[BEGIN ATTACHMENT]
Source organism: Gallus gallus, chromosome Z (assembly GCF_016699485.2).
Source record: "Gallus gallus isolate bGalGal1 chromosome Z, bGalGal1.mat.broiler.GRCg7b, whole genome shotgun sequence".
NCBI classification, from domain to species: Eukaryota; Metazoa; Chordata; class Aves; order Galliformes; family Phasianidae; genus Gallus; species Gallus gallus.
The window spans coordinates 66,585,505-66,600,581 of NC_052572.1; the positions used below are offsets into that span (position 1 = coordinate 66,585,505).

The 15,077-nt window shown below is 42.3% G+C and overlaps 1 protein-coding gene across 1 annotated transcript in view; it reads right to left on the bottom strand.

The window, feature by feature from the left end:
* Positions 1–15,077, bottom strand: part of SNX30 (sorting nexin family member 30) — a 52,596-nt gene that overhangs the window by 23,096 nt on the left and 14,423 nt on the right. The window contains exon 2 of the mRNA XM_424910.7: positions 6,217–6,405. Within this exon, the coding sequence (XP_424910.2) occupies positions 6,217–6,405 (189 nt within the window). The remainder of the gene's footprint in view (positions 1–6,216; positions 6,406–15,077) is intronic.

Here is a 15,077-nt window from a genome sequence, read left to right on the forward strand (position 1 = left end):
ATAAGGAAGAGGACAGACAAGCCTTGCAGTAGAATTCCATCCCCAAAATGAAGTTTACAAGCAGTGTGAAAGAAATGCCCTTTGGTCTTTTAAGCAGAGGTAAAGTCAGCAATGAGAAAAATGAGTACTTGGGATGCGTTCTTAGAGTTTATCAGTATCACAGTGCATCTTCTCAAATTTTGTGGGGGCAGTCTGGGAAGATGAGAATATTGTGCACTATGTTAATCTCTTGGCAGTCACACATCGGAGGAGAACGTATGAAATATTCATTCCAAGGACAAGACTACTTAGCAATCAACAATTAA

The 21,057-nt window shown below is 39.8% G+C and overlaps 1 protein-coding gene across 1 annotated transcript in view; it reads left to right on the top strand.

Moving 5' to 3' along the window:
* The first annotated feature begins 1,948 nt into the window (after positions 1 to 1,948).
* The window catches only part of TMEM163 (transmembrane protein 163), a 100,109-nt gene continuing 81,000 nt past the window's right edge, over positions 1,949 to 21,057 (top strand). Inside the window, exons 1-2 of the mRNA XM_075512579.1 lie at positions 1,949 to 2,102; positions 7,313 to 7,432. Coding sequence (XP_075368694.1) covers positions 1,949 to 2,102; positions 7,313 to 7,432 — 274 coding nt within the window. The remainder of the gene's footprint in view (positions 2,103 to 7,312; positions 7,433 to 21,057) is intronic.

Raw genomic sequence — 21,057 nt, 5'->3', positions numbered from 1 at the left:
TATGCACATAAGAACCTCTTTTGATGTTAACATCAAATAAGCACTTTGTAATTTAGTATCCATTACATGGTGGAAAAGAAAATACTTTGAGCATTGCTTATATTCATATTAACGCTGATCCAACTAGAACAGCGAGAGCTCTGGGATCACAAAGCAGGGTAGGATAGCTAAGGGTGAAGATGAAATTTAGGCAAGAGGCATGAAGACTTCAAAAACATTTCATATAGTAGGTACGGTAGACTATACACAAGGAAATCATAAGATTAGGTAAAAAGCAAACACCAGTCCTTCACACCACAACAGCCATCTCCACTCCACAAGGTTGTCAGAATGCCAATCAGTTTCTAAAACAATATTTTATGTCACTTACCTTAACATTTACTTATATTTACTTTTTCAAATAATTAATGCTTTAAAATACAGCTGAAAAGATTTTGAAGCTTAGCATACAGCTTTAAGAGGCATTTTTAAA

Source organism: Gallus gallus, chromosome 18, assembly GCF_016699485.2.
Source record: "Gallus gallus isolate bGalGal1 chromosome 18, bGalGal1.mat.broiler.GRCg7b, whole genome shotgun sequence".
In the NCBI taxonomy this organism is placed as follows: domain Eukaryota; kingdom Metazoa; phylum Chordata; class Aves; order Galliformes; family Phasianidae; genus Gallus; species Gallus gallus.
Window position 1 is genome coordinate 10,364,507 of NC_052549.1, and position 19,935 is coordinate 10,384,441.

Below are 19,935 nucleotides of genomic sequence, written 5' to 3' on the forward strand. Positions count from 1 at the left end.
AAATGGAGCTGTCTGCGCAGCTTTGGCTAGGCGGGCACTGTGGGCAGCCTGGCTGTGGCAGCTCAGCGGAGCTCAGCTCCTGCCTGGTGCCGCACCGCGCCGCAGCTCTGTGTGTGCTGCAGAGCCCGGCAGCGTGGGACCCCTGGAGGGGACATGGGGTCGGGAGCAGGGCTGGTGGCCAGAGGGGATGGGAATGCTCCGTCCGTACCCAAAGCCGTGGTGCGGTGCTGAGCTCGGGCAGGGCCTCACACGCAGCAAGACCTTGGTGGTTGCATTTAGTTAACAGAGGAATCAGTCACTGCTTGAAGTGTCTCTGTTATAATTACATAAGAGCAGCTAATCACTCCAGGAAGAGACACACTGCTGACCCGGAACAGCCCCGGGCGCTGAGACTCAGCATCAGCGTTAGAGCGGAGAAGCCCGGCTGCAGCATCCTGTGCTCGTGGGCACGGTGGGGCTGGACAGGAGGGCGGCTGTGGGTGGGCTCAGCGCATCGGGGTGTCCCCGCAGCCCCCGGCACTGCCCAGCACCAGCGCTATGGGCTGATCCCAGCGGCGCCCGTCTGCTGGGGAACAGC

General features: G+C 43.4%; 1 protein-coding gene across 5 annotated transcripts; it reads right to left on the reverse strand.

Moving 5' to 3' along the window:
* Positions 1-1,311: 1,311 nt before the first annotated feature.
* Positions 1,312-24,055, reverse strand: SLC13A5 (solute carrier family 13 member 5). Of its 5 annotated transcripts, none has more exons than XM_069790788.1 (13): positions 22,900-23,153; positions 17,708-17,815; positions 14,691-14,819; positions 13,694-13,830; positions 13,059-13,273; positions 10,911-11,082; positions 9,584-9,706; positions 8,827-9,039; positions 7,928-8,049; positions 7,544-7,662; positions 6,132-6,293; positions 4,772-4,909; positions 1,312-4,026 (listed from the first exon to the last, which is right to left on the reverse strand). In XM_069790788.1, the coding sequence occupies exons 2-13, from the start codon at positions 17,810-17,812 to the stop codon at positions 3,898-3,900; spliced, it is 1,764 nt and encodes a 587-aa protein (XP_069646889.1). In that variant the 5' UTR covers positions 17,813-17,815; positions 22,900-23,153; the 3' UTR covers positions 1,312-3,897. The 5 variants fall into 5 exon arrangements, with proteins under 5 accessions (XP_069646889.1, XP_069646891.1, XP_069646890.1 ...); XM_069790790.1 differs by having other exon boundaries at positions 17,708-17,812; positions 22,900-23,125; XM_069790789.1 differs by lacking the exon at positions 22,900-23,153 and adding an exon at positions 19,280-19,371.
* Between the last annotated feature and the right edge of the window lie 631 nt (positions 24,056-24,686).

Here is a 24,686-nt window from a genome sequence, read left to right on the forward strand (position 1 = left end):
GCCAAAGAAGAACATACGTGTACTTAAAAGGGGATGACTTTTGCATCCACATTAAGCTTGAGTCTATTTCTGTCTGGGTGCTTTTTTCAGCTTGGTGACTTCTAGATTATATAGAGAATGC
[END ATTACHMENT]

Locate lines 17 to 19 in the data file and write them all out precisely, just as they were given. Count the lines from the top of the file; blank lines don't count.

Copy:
Source record: "Gallus gallus isolate bGalGal1 chromosome 18, bGalGal1.mat.broiler.GRCg7b, whole genome shotgun sequence".
In the NCBI taxonomy this organism is placed as follows: domain Eukaryota; kingdom Metazoa; phylum Chordata; class Aves; order Galliformes; family Phasianidae; genus Gallus; species Gallus gallus.
Window position 1 is genome coordinate 10,364,507 of NC_052549.1, and position 19,935 is coordinate 10,384,441.